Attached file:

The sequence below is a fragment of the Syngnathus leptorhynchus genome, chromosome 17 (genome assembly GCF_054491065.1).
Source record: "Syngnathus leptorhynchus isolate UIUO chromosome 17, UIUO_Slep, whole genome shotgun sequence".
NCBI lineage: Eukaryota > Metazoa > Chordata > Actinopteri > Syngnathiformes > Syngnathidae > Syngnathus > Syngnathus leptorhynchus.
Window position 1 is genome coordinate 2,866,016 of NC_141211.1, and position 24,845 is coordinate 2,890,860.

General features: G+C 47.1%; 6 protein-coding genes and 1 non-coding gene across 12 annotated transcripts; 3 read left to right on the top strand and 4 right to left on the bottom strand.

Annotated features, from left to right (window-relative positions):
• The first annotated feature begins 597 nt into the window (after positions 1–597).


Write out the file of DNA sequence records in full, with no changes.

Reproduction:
The sequence below is a fragment of the Syngnathus leptorhynchus genome, chromosome 17 (genome assembly GCF_054491065.1).
Source record: "Syngnathus leptorhynchus isolate UIUO chromosome 17, UIUO_Slep, whole genome shotgun sequence".
NCBI lineage: Eukaryota > Metazoa > Chordata > Actinopteri > Syngnathiformes > Syngnathidae > Syngnathus > Syngnathus leptorhynchus.
Window position 1 is genome coordinate 2,866,016 of NC_141211.1, and position 24,845 is coordinate 2,890,860.

General features: G+C 47.1%; 6 protein-coding genes and 1 non-coding gene across 12 annotated transcripts; 3 read left to right on the top strand and 4 right to left on the bottom strand.

Annotated features, from left to right (window-relative positions):
• The first annotated feature begins 597 nt into the window (after positions 1–597).